After several weeks spent close to home working on new projects (with an announcement coming next week), teaching at Weaving Works in Seattle, and taking a vacation with my husband for the first time in about five years . . . I found myself heading south to teach the workshop Extreme Warp Makeover for the Hangtown Fibers Guild near Placerville, CA. What fun it was! A great group of weavers that came up with questions on the fly that took me years to come up with when I was learning to weave (Fortunately, I knew the answers).
In the months leading up to the workshop, I was asked if “new” weavers would be able to follow along. Of course! I said. I have had many “new” weavers in my workshops over the years. Now, mind you . . . “new” usually meant they had been weaving less than two years. After the initial presentation and discussion to get the workshop started, I found out some of the “new” weavers were in fact new to weaving and had not woven before. Wow! I was so impressed with their courage to tackle a weaving workshop where we would be discussing why lace weaves create lace effects, the fundamentals of twills, the difference between overshot woven ‘star fashion’ versus ‘rose fashion’, what weaving ‘on opposites’ means, and so much more. They were incredible! In fact, one workshop participant (who had never even seen a loom in action prior to the workshop) wove a twill sample that was so stunning that I think Ralph Lauren himself would have been ordering yardage for his next fall collection! The only downside to the workshop is that I was so captivated by what was going on that I completely forgot to take pictures . . . but, just imagine being in rustic grange hall with a group of really terrific weavers amid trees that were beginning their fall color transformation and you will get a general idea.
After the workshop I headed off to Berkeley, CA . . . If I’m in northern California, I frequently head there to see my friend Penny, go to Lacis (http://www.lacis.com/), eat cheese, and drink wine. This diversion did not disappoint, as usual. Lacis has a marvelous exhibit of Estonian knitted lace that I was fortunate to see. Plus, I came away with a great addition for my studio. Nancy Roberts, the owner of Machine Knitting to Dye For, had a ball winder I just had to have after I saw it in action. At first I thought Yeah, I got a ball winder . . . but, I didn’t have one like this one. The ball winder I’ve owned for years is a basic ball winder that makes the average center pull ball. It’s handy if I want to wind a small ball from a skein or cone to throw in my bag when I head off to the ferry for a trip to Seattle and will be working on something while I float across Puget Sound . . . but, the traditional ball winder I own (like many fiber artists) has serious limitations when it came to winding yarns with texture, fine yarns, or both (I have dreadful memories of winding silk boucle balls with my ball winder and make a big mess).
What’s so special about this ball winder? Well, it winds the ball onto a plastic cone. This allows the yarn to wind off the outside of the ball AND the plastic cone gives a bit of weight to keep it in place. This is just what I needed for winding skeins off that I plan to use for warp. I own a Silver Needles cone winder (a very cool thing too!) . . . but, I’m not able to wind from a skein to a cone using it. It’s my go-to item when I’m winding multiple cones from a large cone . . . but, if I’m starting with a skein, I would have to wind the skein using my ball winder into a center pull ball and then wind it onto a cone or spool. This is not a good thing for a number of reasons. When I first saw this particular ball winder in action, I knew I had have to have one . . . and it was only $50! (The plastic cones are available for a few dollars each). To see a picture of the ball-onto-a-cone winder, you can see it at http://www.machineknittingtodyefor.com/index.php?option=com_content&view=category&layout=blog&id=25&Itemid=35.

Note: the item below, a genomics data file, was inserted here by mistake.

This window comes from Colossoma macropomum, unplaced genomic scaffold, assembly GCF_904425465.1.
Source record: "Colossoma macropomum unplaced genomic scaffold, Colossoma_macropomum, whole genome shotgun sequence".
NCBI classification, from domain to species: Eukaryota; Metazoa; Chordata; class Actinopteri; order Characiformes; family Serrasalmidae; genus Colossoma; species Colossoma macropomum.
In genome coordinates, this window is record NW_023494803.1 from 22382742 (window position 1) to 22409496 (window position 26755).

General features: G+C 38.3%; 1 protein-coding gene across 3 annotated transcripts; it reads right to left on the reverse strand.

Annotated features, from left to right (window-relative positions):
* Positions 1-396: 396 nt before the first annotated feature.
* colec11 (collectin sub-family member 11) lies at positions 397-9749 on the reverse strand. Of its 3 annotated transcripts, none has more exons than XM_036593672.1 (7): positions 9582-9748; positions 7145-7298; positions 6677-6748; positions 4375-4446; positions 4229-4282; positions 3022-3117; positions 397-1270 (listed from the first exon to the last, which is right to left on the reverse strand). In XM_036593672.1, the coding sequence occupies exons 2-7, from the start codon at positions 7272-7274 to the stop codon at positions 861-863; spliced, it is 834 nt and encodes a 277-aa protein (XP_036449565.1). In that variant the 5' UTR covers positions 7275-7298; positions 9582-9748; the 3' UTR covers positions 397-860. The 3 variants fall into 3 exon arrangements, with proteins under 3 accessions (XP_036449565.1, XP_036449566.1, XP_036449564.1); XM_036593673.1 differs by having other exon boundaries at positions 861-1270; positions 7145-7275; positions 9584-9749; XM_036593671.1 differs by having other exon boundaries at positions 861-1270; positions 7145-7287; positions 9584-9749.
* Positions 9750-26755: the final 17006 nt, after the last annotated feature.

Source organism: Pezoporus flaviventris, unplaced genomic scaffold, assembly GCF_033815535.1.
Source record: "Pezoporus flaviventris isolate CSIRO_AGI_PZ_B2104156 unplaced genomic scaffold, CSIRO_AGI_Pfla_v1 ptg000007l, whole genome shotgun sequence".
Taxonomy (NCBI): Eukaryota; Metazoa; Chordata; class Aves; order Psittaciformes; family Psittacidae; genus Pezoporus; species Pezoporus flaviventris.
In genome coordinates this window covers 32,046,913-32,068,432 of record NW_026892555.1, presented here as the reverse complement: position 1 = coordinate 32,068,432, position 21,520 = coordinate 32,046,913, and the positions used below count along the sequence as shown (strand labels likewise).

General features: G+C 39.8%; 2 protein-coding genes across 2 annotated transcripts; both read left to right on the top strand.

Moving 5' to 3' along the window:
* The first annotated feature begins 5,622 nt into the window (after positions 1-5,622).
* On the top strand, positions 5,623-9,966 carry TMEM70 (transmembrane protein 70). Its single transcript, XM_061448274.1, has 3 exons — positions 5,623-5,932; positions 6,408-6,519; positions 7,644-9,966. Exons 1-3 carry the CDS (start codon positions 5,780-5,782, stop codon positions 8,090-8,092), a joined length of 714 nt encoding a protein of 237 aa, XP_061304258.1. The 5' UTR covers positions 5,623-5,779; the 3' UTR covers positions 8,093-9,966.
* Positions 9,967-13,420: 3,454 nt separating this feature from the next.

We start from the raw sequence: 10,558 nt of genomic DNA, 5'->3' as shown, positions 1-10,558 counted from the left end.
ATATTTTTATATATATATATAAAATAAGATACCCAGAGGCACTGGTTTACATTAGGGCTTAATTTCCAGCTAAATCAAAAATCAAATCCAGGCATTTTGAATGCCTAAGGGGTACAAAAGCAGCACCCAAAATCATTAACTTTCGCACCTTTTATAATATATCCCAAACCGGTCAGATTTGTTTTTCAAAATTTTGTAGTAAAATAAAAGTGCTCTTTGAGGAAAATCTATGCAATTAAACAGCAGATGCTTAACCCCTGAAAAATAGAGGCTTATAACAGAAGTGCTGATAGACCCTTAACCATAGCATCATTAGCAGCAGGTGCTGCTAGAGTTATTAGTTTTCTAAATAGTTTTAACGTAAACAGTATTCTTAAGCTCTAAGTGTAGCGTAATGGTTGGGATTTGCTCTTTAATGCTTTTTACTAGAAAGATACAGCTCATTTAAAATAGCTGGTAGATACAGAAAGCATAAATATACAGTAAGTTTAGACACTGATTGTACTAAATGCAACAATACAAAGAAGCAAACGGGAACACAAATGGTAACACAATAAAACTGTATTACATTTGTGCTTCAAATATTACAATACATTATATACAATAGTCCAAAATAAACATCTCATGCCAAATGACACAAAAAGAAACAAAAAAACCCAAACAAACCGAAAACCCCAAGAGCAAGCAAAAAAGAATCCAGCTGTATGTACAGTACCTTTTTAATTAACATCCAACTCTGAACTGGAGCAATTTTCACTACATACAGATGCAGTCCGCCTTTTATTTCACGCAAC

On my way home, I was passing through Oregon and decided to stop at the Eugene Textile Center ( http://www.eugenetextilecenter.com/) for a little sales tax-free shopping . . . and I didn’t leave empty handed. I purchased Dormay Keasbey’s book Designing with Blocks for Handweavers. I own the original version, but this is the re-released version and it was great to see it available . . . For as long as I can remember, I’ve encouraged weavers to learn about blocks and profile drafts since it helps to better understand different weave structures and opens up a whole new world for designing. I also purchased Warp and Weft – Lessons in Drafting for Handweaving. This book has just recently been made available in English. It only took me a moment after flipping through it to know I had to buy it . . . after all, it was sales tax-free and no shipping charge. Another book i purchased was Extreme Textiles – Designing for High Performance. Very cool stuff! I knew I would have to be creative with my already crowded Miata to make room for these books (and a few other purchases) to get everything home . . . but, there’s nothing like the will of a weaver to make room for new stuff.